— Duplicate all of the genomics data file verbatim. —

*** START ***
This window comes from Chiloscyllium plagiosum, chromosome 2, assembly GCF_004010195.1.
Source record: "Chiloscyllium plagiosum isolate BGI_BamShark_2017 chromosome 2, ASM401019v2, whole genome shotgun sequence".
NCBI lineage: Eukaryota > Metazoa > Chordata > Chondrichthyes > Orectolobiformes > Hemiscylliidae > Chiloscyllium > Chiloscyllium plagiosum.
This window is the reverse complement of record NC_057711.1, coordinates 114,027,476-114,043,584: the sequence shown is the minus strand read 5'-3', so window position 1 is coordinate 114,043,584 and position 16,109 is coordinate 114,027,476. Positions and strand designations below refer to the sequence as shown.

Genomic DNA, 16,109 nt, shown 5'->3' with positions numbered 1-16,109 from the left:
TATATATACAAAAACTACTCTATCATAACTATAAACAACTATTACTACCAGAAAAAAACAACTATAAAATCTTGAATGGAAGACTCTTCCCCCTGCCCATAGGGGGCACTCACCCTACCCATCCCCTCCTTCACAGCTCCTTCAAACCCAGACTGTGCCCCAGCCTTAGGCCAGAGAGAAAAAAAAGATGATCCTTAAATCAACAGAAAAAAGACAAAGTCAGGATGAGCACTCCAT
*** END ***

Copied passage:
This window comes from Chiloscyllium plagiosum, chromosome 2, assembly GCF_004010195.1.
Source record: "Chiloscyllium plagiosum isolate BGI_BamShark_2017 chromosome 2, ASM401019v2, whole genome shotgun sequence".
NCBI lineage: Eukaryota > Metazoa > Chordata > Chondrichthyes > Orectolobiformes > Hemiscylliidae > Chiloscyllium > Chiloscyllium plagiosum.
This window is the reverse complement of record NC_057711.1, coordinates 114,027,476-114,043,584: the sequence shown is the minus strand read 5'-3', so window position 1 is coordinate 114,043,584 and position 16,109 is coordinate 114,027,476. Positions and strand designations below refer to the sequence as shown.

Genomic DNA, 16,109 nt, shown 5'->3' with positions numbered 1-16,109 from the left:
TATATATACAAAAACTACTCTATCATAACTATAAACAACTATTACTACCAGAAAAAAACAACTATAAAATCTTGAATGGAAGACTCTTCCCCCTGCCCATAGGGGGCACTCACCCTACCCATCCCCTCCTTCACAGCTCCTTCAAACCCAGACTGTGCCCCAGCCTTAGGCCAGAGAGAAAAAAAAGATGATCCTTAAATCAACAGAAAAAAGACAAAGTCAGGATGAGCACTCCAT